ESG investing can be defined as the consideration of environmental, social and corporate governance factors when making investment decisions in both the public and private markets.
In other words, we can think of this as ‘Full Information Investing’. Not only are we accounting for financial data, but we are also evaluating the nonfinancial data. 50+ years ago, the first iteration of ESG was Socially Responsible Investing, which was largely exclusionary in nature, for example divesting investments from firearms or alcohol. Today, companies are disclosing more and more relevant environmental and social practices which has allowed Socially Responsible Investing to evolve into ESG investing. The distinction being that ESG is both exclusionary AND inclusionary. Including more information allows us to uncover relevant ESG risks and take advantage of potential opportunities -ultimately leading to more informed investment decisions.
Let’s look at the Wells Fargo scandal as an example. Wells Fargo’s sales force was internally pressured to create fraudulent bank accounts, which caused damage to numerous stakeholders – consumers, employees, and investors to name a few. In the end, Wells Fargo paid out over $2.7 billion in fines. Perhaps, if one had looked at Wells Fargo through a social and governance lens prior to the scandal, one may have discovered a lack of checks and balances in place and a culture that incentivized the wrong actions. All data points that could have signaled that an investment in Wells Fargo posed a greater relative risk.
Why ESG may feel unnecessarily complicated…
An ongoing issue for investors and investment professionals is the lack of standardization across the ESG investment world. It can be confusing – from multiple definitions for the same terminology, to each ESG managers using a different screening, or investment methodology. That is why our first suggestion is to understand how ESG is being defined.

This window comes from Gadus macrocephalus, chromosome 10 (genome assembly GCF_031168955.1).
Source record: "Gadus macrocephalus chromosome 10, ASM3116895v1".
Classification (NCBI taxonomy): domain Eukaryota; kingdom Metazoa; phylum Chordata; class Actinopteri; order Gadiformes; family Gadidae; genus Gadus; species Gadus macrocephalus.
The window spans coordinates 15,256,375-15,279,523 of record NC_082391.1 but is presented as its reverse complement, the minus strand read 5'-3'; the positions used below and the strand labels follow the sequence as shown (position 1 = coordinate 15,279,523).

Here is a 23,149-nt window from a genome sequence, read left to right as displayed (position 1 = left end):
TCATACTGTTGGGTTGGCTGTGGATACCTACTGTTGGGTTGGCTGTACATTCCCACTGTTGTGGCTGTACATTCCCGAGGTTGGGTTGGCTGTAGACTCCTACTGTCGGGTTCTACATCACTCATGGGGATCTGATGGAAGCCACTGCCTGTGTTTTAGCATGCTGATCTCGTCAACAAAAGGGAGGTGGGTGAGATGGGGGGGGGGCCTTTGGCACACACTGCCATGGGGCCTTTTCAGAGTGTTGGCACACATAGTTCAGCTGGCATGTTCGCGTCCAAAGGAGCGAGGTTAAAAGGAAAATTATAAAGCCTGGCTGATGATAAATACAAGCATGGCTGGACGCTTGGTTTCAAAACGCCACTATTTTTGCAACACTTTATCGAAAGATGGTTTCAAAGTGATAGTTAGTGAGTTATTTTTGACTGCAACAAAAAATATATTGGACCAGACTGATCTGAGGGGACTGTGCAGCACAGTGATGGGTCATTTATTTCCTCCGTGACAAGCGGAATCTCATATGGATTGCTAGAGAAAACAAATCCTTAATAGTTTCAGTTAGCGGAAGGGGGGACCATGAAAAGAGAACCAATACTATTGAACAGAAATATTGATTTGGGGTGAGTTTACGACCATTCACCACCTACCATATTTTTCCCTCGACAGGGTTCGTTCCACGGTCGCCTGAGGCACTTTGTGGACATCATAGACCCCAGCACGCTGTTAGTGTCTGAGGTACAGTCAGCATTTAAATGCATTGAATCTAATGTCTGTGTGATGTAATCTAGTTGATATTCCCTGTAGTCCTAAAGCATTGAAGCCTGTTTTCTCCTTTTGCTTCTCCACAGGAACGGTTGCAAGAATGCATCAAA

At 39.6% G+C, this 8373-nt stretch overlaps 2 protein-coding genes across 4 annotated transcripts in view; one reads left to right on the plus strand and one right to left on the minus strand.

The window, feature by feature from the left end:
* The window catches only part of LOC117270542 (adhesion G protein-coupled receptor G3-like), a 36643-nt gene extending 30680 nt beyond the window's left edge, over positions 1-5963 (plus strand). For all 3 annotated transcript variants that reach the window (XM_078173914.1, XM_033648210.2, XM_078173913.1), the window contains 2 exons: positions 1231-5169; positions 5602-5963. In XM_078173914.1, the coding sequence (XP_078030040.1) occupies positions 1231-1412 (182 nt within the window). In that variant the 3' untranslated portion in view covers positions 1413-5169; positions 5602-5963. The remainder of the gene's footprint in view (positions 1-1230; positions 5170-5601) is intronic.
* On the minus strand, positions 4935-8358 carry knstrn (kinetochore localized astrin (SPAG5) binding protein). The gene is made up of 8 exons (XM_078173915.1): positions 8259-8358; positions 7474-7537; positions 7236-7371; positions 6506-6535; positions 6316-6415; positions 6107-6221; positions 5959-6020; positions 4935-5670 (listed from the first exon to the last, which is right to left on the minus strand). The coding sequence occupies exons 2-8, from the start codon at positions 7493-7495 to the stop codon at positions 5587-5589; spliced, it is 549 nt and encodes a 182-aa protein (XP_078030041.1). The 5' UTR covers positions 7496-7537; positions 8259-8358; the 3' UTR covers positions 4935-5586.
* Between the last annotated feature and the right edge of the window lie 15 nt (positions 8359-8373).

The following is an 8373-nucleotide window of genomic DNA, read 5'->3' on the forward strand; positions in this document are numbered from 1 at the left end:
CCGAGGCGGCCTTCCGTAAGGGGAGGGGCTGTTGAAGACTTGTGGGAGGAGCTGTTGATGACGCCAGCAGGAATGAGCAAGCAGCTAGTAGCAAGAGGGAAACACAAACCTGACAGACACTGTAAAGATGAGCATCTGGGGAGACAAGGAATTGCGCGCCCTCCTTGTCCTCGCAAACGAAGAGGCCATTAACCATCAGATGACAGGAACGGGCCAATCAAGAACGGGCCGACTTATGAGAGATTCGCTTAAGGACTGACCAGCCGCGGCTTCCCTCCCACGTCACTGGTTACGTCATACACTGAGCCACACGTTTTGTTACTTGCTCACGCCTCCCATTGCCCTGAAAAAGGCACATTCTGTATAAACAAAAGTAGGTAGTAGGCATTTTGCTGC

When BSW does its due diligence on an ESG manager, we take the time to understand how a manager is screening /excluding securities, including/optimizing securities, managing and implementing their strategy. For instance, one fund may rely solely on Sustainalytics (one of many ESG ranking services) to determine their stock portfolio; whereas another fund may have its own sustainability team that takes an in-depth, company specific approach. We want to dig into the specifics and discover if the fund company itself buys into the ESG strategy; we will ask questions such as, is this a purely exclusionary approach? At the end of the day, just because a fund has ESG/Sustainable/SRI/Impact or some other ESG moniker on its label, it doesn’t mean that it aligns with your values; nor does it mean that it avoids companies that you find objectionable.
As ESG investing continues to gain traction, we’ve seen the emergence of a variety of different ESG flavors, and it is challenging to differentiate. By partnering with BSW, you skip the jargon and end up with a clear explanation of what you own, why you own it and how what you own aligns with your values. As a firm, we use the term “Values Aligned Investing”, an umbrella term, to capture the various ways in which you can align your investment dollars with your values. Values Aligned Investment Solutions can run the gamut from simple exclusionary screens all the way to investing in private, local Impact investments.
Is ESG Investing a Trend?
ESG is not a niche form of investing, it is mainstream. Large investment companies like BlackRock and pension funds are recognizing, if nothing else, the risk mitigation component of ESG investing. As of 2019 The USSIF reported that $17.1 trillion in US assets under management are using an ESG strategy. Another way of looking at this is $1 out of every $3 investment dollars is directed towards ESG investments today.
There’s no catch, in fact, there is a cherry on top!
We know you are probably wondering – do I sacrifice returns if I invest in ESG strategies? BSW believes, over longer periods of time, ESG investments, at the very least, should match the returns of traditional investments. Importantly, by investing in ESG assets, these returns should come with less inherent, underlying risks. The US SIF (the leading ESG forum with membership representing over $5 trillion in assets) states that investors do not have to sacrifice returns to align their investments with their values. It cites numerous studies undertaken by leading institutional firms, showing a neutral to positive performance delta over longer periods between ESG strategies and their traditional counterparts.
Now, for the cherry on top – in addition to investment returns, you are also aligning your values with your investments and affecting positive change!
Stay tuned for our next post in our ESG Series where we will outline how we, at BSW, implement customized Values Aligned Investment Strategies for our clients.